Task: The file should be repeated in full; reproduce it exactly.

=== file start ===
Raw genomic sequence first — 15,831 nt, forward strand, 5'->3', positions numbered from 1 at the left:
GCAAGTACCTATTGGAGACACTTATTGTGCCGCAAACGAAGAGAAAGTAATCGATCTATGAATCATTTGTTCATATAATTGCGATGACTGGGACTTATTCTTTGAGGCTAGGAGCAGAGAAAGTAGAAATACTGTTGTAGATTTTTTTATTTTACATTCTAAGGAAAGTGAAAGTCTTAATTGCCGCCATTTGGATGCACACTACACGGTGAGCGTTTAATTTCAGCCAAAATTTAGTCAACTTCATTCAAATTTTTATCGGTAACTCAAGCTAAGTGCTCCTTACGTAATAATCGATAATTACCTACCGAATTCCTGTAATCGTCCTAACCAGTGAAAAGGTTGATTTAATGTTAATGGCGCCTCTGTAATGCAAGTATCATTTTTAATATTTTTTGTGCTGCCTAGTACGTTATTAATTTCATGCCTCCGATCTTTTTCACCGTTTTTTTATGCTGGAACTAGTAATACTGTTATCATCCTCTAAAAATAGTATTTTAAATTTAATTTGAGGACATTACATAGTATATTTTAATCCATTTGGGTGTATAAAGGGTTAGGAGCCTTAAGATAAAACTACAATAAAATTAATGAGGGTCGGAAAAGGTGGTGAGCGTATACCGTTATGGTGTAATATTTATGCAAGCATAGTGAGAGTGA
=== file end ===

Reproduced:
Raw genomic sequence first — 15,831 nt, forward strand, 5'->3', positions numbered from 1 at the left:
GCAAGTACCTATTGGAGACACTTATTGTGCCGCAAACGAAGAGAAAGTAATCGATCTATGAATCATTTGTTCATATAATTGCGATGACTGGGACTTATTCTTTGAGGCTAGGAGCAGAGAAAGTAGAAATACTGTTGTAGATTTTTTTATTTTACATTCTAAGGAAAGTGAAAGTCTTAATTGCCGCCATTTGGATGCACACTACACGGTGAGCGTTTAATTTCAGCCAAAATTTAGTCAACTTCATTCAAATTTTTATCGGTAACTCAAGCTAAGTGCTCCTTACGTAATAATCGATAATTACCTACCGAATTCCTGTAATCGTCCTAACCAGTGAAAAGGTTGATTTAATGTTAATGGCGCCTCTGTAATGCAAGTATCATTTTTAATATTTTTTGTGCTGCCTAGTACGTTATTAATTTCATGCCTCCGATCTTTTTCACCGTTTTTTTATGCTGGAACTAGTAATACTGTTATCATCCTCTAAAAATAGTATTTTAAATTTAATTTGAGGACATTACATAGTATATTTTAATCCATTTGGGTGTATAAAGGGTTAGGAGCCTTAAGATAAAACTACAATAAAATTAATGAGGGTCGGAAAAGGTGGTGAGCGTATACCGTTATGGTGTAATATTTATGCAAGCATAGTGAGAGTGA